WSG tries to make it very easy for inside counsel to ‘go outside’ at a moment’s notice, and that’s something we see happening more in the future. We expect to see inside counsel increasingly focus on the tasks that they perform most efficiently, while relying on outside assistance for other tasks. We also expect that in the future, technology will be designed to work in harmony with the personal relationships still driving the legal business. We recognise this phenomenon, which is one reason why WSG does not only have member firms, but individual members as well – more than 19,000 of them.
Many law firms join WSG because they know that other members will deliver business to them. But, interestingly, savvy firms join for the purpose of being able to offer the same quality of solutions for their clients through giving work to other quality members. The RFP is still a mainstay for in-house lawyers, and our members are often glad of their WSG membership when completing RFPs. One example: a firm in the Netherlands that was putting itself up for a cross-border project on a tight timeframe requested assistance on our network. Within 24 hours, it received multiple responses from firms within each of the territories involved in the representation, and was able to include its impressive new partner firms in the RFP response.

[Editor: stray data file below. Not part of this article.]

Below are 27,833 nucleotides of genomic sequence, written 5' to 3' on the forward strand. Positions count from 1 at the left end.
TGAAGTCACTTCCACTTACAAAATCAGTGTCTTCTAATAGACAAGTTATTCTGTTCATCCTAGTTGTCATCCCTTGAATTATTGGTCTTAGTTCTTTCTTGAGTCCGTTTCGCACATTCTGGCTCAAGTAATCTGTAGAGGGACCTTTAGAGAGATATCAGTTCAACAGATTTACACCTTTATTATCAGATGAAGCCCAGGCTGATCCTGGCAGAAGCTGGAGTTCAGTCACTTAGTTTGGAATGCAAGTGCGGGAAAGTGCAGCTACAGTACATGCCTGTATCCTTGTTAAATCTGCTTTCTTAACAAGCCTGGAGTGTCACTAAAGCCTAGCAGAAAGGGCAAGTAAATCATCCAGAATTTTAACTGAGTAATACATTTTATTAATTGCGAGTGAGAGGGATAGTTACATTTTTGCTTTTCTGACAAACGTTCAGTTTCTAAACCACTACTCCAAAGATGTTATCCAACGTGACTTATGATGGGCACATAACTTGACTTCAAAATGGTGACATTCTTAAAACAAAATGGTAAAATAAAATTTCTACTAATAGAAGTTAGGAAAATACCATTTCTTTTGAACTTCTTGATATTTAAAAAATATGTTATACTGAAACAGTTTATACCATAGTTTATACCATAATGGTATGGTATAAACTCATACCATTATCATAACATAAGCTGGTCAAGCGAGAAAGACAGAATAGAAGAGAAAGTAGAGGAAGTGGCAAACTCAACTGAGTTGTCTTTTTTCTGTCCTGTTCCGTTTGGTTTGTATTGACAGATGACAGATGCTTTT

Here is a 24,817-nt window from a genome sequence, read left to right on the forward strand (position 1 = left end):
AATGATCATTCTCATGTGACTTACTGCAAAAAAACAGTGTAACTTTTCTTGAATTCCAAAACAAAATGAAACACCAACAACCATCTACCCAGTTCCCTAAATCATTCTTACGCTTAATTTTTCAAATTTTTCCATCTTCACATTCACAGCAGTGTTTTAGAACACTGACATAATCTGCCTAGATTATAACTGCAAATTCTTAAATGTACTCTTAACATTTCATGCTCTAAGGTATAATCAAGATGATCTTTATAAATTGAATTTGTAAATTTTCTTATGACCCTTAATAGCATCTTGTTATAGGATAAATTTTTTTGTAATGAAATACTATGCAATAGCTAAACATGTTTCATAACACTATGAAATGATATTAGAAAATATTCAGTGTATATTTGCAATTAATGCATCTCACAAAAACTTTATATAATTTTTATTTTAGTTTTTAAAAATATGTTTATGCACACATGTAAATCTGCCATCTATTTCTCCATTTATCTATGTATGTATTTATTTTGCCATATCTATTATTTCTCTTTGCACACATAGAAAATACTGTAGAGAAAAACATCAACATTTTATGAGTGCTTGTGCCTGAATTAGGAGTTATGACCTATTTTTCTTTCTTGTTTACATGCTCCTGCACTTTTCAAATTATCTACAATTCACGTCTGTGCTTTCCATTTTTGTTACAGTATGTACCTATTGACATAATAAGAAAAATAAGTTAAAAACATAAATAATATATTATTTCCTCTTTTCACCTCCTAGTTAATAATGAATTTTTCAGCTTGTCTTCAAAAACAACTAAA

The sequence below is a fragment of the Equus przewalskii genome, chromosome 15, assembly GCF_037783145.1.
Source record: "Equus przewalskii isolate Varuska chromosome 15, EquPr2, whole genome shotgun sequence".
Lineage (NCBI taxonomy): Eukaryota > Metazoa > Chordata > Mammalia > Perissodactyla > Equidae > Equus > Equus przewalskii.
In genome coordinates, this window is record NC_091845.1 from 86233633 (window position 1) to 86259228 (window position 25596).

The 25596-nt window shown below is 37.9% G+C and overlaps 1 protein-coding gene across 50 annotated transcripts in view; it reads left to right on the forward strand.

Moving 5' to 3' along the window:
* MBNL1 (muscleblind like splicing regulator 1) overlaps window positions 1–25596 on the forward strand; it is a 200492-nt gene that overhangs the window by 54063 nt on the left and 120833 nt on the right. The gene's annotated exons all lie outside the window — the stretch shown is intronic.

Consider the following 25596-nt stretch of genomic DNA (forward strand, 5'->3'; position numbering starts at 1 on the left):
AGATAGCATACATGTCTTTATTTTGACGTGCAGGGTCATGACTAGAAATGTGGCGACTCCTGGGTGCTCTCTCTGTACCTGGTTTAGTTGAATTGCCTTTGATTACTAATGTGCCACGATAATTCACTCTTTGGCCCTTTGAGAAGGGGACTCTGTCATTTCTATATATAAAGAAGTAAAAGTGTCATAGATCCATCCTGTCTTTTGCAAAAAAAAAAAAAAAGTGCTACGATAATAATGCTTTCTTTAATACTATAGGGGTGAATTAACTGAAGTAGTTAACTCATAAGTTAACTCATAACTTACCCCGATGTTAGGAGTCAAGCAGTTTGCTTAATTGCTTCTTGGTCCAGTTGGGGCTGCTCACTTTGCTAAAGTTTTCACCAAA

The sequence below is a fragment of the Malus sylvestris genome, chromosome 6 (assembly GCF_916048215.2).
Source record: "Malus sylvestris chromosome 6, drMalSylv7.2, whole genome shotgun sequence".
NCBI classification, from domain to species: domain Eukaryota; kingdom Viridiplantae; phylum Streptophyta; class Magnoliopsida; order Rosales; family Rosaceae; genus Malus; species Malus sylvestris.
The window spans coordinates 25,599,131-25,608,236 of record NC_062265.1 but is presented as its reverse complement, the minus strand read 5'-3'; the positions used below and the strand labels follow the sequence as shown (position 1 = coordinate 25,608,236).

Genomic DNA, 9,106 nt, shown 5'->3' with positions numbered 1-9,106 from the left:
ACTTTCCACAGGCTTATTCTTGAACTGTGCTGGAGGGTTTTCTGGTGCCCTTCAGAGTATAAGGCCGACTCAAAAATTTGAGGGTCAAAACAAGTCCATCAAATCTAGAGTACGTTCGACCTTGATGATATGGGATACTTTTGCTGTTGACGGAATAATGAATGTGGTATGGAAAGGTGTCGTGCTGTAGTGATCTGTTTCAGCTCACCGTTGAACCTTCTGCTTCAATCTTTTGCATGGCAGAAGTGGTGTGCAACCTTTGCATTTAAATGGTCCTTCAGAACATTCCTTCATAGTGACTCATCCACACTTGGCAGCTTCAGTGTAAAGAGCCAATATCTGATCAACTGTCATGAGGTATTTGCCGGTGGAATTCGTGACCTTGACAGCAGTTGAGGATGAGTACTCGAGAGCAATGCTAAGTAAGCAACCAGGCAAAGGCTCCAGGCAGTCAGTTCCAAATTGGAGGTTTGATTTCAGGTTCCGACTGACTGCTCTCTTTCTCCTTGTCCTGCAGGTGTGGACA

As outside counsels’ budgets get streamlined and it increasingly becomes the norm for in-house legal departments to expect expanded services from law firms, using our site’s all-inclusive relevancy search to find the lawyer and firm with the most relevant expertise for the deal eliminates the extensive vetting from the process.
The technology on the WSG platform makes our service to our members far more powerful and accessible than ever before. We have found that the key to successful implementation of technology is based on ease of use and the speed and accuracy of achieving the action. A basic relevancy search of our database can instantly identify a leading capital markets firm in France, the best mining representation in Brazil, or prominent antitrust lawyers in the United States.
Our members also appreciate a sophisticated feature that allows them to share files securely. Using our site, they can establish secure portals through which they can upload, store and work jointly on documents with other members.
A major part of the continued success of WSG is our ongoing commitment to updating the platform. This year, a major upgrade to the firm dashboards allows greater accessibility to the firms to measure potential opportunities, and a user-friendly referral tracking tool that establishes successful business for all participants of a deal. This has created a useful, easy and accessible way for WSG members to track the work they achieve together on deals and litigation.’